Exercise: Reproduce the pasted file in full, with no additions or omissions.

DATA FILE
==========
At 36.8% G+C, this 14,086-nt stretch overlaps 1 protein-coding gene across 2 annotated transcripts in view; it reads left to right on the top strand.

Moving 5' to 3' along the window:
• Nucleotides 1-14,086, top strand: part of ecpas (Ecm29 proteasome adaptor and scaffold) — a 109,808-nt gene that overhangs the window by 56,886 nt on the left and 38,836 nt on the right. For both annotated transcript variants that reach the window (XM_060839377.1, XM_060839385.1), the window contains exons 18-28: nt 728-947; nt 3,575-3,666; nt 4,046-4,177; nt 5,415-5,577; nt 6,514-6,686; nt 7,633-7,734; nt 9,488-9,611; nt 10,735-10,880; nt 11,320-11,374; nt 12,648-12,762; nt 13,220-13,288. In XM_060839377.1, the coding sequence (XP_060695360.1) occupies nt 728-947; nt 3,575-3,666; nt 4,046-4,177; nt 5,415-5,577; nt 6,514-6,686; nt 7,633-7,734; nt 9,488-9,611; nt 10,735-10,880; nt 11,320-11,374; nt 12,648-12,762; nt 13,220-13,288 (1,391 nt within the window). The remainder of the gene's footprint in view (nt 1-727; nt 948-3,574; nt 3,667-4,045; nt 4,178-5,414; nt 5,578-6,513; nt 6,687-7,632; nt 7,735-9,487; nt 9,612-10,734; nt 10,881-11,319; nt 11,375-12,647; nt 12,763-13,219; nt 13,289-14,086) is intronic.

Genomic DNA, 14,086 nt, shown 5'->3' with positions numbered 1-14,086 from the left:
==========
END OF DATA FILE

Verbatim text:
At 36.8% G+C, this 14,086-nt stretch overlaps 1 protein-coding gene across 2 annotated transcripts in view; it reads left to right on the top strand.

Moving 5' to 3' along the window:
• Nucleotides 1-14,086, top strand: part of ecpas (Ecm29 proteasome adaptor and scaffold) — a 109,808-nt gene that overhangs the window by 56,886 nt on the left and 38,836 nt on the right. For both annotated transcript variants that reach the window (XM_060839377.1, XM_060839385.1), the window contains exons 18-28: nt 728-947; nt 3,575-3,666; nt 4,046-4,177; nt 5,415-5,577; nt 6,514-6,686; nt 7,633-7,734; nt 9,488-9,611; nt 10,735-10,880; nt 11,320-11,374; nt 12,648-12,762; nt 13,220-13,288. In XM_060839377.1, the coding sequence (XP_060695360.1) occupies nt 728-947; nt 3,575-3,666; nt 4,046-4,177; nt 5,415-5,577; nt 6,514-6,686; nt 7,633-7,734; nt 9,488-9,611; nt 10,735-10,880; nt 11,320-11,374; nt 12,648-12,762; nt 13,220-13,288 (1,391 nt within the window). The remainder of the gene's footprint in view (nt 1-727; nt 948-3,574; nt 3,667-4,045; nt 4,178-5,414; nt 5,578-6,513; nt 6,687-7,632; nt 7,735-9,487; nt 9,612-10,734; nt 10,881-11,319; nt 11,375-12,647; nt 12,763-13,219; nt 13,289-14,086) is intronic.

Genomic DNA, 14,086 nt, shown 5'->3' with positions numbered 1-14,086 from the left: